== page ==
Local government officials in Spokane County say the region needs about $20 million a year in additional funding to keep up with road and highway needs.
They are proposing the creation of a countywide transportation benefit area that could levy new taxes or fees to raise the money locally, with some of that money going to leverage larger state and federal grants.
Spokane Mayor Mary Verner and county commissioners Todd Mielke and Mark Richard are leading an effort to organize an equitable system for distributing any new funding.
They said voters would have the final say on any increases in taxes or vehicle fees.
A registration tab fee of $45 a year on vehicles up to 6,000 pounds would yield up to $24 million a year.
Currently, the proponents are doing the legwork on building a consensus among agencies.
They said state and federal transportation departments are likely going to require local governments to increase their matching share for larger projects such as completion of the North Spokane Corridor or construction of overpasses on Spokane Valley rail lines.
A public opinion survey commissioned by the Spokane Area Good Roads Association shows modest support for the transportation benefit area, they said.
Of the 300 people surveyed, 72 percent said they support a regional approach to transportation, while 57 percent said they would support new fees or taxes, but only if they could be assured that the money would go for specific local projects.
“That poll clearly shows that transportation is on the minds of the community,” Verner said during a meeting last week with The Spokesman-Review editorial board.
“It is a huge priority for us.”
Under state law, transportation benefit areas can be created by cities or the county individually or by a region within a county. City councils have control over the question within their boundaries.
Verner said she wants to seek cooperation of the various cities to provide a regional approach, which would create a funding pool for large projects with economic benefit to the entire area.
Under the proposal, 30 percent of any money that is raised – about $6 million to $7 million a year – would be allocated for regionally significant projects.
The other 70 percent would go to each jurisdiction on a proportional basis for maintenance and construction.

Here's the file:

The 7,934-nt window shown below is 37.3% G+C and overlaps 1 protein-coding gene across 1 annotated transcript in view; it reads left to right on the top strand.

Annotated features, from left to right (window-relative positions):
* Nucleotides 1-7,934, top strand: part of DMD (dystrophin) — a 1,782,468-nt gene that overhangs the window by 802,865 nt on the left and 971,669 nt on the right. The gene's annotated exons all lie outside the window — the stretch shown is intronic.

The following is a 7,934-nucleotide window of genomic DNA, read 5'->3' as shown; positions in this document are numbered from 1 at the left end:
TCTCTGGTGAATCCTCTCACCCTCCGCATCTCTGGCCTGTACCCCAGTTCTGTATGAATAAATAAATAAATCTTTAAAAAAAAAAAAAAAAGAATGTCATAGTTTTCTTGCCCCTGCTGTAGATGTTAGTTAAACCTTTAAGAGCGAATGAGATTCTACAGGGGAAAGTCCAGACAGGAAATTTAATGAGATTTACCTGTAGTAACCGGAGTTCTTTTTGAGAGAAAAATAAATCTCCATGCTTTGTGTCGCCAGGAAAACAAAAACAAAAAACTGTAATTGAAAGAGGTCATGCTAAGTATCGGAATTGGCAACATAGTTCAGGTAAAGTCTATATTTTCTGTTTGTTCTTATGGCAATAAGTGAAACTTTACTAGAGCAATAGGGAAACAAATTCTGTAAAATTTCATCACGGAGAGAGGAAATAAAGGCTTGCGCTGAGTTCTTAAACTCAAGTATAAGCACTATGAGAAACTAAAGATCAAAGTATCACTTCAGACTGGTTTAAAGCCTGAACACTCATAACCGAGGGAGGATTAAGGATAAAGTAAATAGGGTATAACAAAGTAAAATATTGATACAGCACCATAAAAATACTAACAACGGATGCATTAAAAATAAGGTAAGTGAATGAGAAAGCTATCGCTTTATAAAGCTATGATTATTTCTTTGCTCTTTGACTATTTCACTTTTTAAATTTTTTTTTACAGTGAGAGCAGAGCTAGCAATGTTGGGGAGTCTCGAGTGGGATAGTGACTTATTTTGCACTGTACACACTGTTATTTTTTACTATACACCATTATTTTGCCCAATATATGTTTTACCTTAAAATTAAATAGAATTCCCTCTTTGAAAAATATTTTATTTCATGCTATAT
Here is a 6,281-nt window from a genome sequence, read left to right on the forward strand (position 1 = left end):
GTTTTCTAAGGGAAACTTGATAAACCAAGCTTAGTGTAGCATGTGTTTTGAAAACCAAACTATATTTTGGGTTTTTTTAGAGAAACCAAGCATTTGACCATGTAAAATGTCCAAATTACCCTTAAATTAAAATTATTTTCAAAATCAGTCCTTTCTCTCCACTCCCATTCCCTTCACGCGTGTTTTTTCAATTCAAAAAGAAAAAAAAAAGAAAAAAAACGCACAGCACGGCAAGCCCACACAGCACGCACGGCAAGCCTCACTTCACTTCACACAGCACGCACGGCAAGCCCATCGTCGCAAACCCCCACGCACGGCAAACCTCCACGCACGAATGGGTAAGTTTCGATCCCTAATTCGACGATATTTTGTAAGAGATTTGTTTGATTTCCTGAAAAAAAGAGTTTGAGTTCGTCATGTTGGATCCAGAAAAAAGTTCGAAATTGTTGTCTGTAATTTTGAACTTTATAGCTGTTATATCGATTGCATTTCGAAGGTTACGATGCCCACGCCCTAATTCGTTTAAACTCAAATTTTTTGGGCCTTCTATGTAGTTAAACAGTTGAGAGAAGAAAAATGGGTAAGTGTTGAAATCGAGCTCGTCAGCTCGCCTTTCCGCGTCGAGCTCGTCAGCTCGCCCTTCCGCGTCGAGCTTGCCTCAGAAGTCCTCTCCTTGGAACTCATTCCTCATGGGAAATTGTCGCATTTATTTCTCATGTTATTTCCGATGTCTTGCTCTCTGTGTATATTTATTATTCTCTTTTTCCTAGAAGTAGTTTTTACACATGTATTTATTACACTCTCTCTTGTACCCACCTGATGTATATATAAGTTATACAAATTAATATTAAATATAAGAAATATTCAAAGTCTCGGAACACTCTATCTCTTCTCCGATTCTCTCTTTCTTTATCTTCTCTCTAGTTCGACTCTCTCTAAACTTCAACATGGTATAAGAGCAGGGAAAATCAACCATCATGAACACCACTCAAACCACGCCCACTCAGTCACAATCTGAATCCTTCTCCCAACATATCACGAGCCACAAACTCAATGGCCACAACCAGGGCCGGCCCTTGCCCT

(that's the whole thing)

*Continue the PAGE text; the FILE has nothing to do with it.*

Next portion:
The Spokane Regional Transportation Council would oversee the program.
Two advisory boards, including one made up of citizens, would help establish priorities.
The cities and county would base their spending on six-year street plans that must be updated each year under state law.
The transit benefit area would replace an earlier proposal by Spokane city officials to form a street utility fund.
“My job is to build a coalition to get this thing through,” Mielke said.
However, it may be months before a proposal is ready for the ballot.
Meeting will address Highway 195 safety
State and local agencies are working on a plan to improve safety along U.S. Highway 195 from Interstate 90 to Hatch Road.
A public meeting is scheduled for Thursday from 3 to 7 p.m. at St. John’s Lutheran Church, 5810 Meadowlane Road, to take comment on developing the plan for a traffic safety corridor.
In the past three years, that stretch of highway has seen 145 accidents – about one a week – including three fatalities and five serious injury accidents.
The highway carries about 18,000 vehicles a day.
The plan seeks lower-cost measures, such as signage and stepped-up enforcement, to improve safety.
Installation complete on crosswalk lights
The city of Spokane has finished installation of 132 new crosswalk signals that display a countdown showing how long until the traffic lights change from green to red.
The light-emitting diode signs were built by Dialight, of Farmingdale, N.J., and obtained under a $100,000 federal grant.
Installations are along Third Avenue from Division to Maple streets and Second and Fourth avenues at Maple and Walnut streets.
The federal government is requiring that the countdown signals be used when older crosswalk signals are replaced, according to a news release from Dialight.
Work to watch for
• Crews will be cleaning drains this week along I-90 from Division to Argonne Road, which will cause left lane closures between 9 a.m. and 3 p.m.
• Repaving and sidewalk installations on Division and U.S. Highway 395 from the Y to the Stevens County line near Clayton is finished, the state reported last week.
• Beginning Monday and lasting for about a month, the intersection of South Riverton Avenue and Altamont Street will be closed for storm sewer work. Also, Riverton from Cook to Stone streets and Altamont from Marshall Avenue to the alley will be closed to accommodate the work. The city of Spokane suggests Marshall as an alternate route.
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